The seeds of discontent over representation could have been planted years ago, said Hearn, the Dorchester County Council chairman.

Until 2009, elected officials were not allowed to serve on the agency's 60-member board, but they could send a representative, Gibbons said. That's the same year the agency restructured itself to seek more private investment to boost its bottom line. Among those contributors is Evening Post Industries, parent company of The Post and Courier, which donates $25,000 to the alliance.

It was not until two years ago that elected officials could serve on the agency's executive committee. Now, the counties want more say, based on the amount of money they inject into the agency.

"One of the things is that, essentially, when it comes to me, if the taxpayers are going to fund this organization to the extent we do, we want to make sure the taxpayers have adequate representation on the board itself," Callanan of Berkeley County said. "It switched over a few years back where larger corporations came in and they strike a check and are getting a higher degree of representation than the taxpayers."

Asked if the group is still viable, he said, "They should play an important role in economic development, but are they playing that role now? I don't think so. ... I don't think it's optimizing its role."

The alliance works largely behind the scenes, mainly because the employers it courts request confidentiality until they are ready to publicize their expansion plans.

"We don't need people to know about us," said Lonnie Carter, the alliance's board chairman and president and CEO of state-owned utility Santee Cooper, which gives the group $100,000 a year. "The effort is to promote the region, not the RDA."

But the secrecy and low profile also have worked against the group to some degree.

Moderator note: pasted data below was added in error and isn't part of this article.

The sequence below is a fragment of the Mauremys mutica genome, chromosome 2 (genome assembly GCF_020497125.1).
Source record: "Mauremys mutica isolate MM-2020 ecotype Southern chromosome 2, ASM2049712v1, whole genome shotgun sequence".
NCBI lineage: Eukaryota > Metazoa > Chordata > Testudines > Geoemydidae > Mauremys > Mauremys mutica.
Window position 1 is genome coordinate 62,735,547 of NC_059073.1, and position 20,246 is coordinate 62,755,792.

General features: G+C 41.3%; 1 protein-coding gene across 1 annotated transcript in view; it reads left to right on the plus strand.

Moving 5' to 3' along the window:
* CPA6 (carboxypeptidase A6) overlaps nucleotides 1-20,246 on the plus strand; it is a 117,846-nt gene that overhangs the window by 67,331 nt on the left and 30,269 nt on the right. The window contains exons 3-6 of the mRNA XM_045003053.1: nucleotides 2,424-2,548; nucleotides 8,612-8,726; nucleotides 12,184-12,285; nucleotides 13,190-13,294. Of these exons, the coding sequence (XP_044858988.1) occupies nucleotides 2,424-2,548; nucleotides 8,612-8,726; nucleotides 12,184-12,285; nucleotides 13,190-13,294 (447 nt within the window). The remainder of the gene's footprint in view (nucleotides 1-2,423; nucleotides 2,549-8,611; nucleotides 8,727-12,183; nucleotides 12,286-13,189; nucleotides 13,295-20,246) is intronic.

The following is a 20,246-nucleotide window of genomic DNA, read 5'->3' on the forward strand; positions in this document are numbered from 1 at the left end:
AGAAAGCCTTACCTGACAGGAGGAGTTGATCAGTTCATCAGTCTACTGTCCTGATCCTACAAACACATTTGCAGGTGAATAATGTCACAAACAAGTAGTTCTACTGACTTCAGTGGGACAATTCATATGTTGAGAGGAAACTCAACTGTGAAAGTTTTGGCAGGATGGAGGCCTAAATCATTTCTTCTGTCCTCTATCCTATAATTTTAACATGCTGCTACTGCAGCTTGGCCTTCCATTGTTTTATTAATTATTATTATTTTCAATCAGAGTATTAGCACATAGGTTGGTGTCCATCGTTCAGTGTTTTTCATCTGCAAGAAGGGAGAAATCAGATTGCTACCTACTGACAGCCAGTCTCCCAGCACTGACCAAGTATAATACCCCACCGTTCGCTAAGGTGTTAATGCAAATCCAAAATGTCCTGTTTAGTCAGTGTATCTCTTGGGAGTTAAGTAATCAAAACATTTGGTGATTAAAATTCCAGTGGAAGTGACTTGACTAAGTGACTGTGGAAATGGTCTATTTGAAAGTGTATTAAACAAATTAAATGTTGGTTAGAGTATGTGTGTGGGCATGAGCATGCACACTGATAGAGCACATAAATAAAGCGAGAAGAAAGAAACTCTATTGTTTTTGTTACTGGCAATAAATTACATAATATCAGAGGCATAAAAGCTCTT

Council members change over the years, and some of them don't know much about the alliance or what it does. The disconnect can work against an agency trying to work in private while seeking public money. Hearn said some council members don't know Ginn.

Carter is unsure why Dorchester County has questioned its return on investment.

"I don't know what makes people think they aren't getting enough," he said.

From 2004 to 2013, Dorchester County contributed more than $1.5 million to the alliance, according to Gibbons.

During that time, the group said it helped land 1,080 direct jobs and more than $769 million in capital investment in Dorchester. The return on investment per dollar was 420 percent, she said.

Hearn said the agency has done a good job, one reason the county was hesitant to cut funding because "we were concerned about putting ourselves in a bad marketing position by poking our finger in the eye of the alliance."

In Berkeley, which committed $2.6 million to the agency since 2004, the CRDA said it helped bring in 2,990 direct jobs and more than $1.9 billion in capital investment from 2004 to 2013. The return on investment per dollar was 506 percent, according to the alliance.

Berkeley County Supervisor Dan Davis said the amount of jobs the CRDA has helped bring to the county "has not been an issue with us."

Callanan, the finance chairman, believes the CRDA "can do more. I don't see the RDA as involved as I would like to see them."

In Charleston County, which committed nearly $3.9 million to the CRDA since 2004, the alliance said it helped bring in 8,418 direct jobs over the previous 10 years and nearly $1.8 billion in capital investment, not including Boeing Co., which brought in thousands more jobs after 2009. The return on investment per dollar was 810 percent.

Pryor, chairman of Charleston County Council, said he was satisfied with the CRDA's role in job creation until a couple of years ago, but he said the CRDA should not take credit for industry expansions or firms the county worked with directly.

"Did we bring it in or did they bring it in?" he said. "They are supposed to be recruiting. They shouldn't be handling expansions."

The alliance points to its successes over the past five years, saying it has played a role in attracting 41 companies, 7,600 jobs and $2.3 billion in capital investment, especially aerospace and pharmaceutical firms, to the Lowcountry.

Carter said the alliance has been "wildly successful" and will continue to be if everyone works together.

"I think everybody's boat is floating higher now because of the RDA," Carter said. "I think the alliance has always got to earn its funding."

Carter called economic development "a team sport."

"If it is not, it is not effective," he said.

Ginn echoed his remarks.

"My hope is that we will work through any questions and be stronger together on the other side," he said.

Reach Warren L. Wise at 937-5524.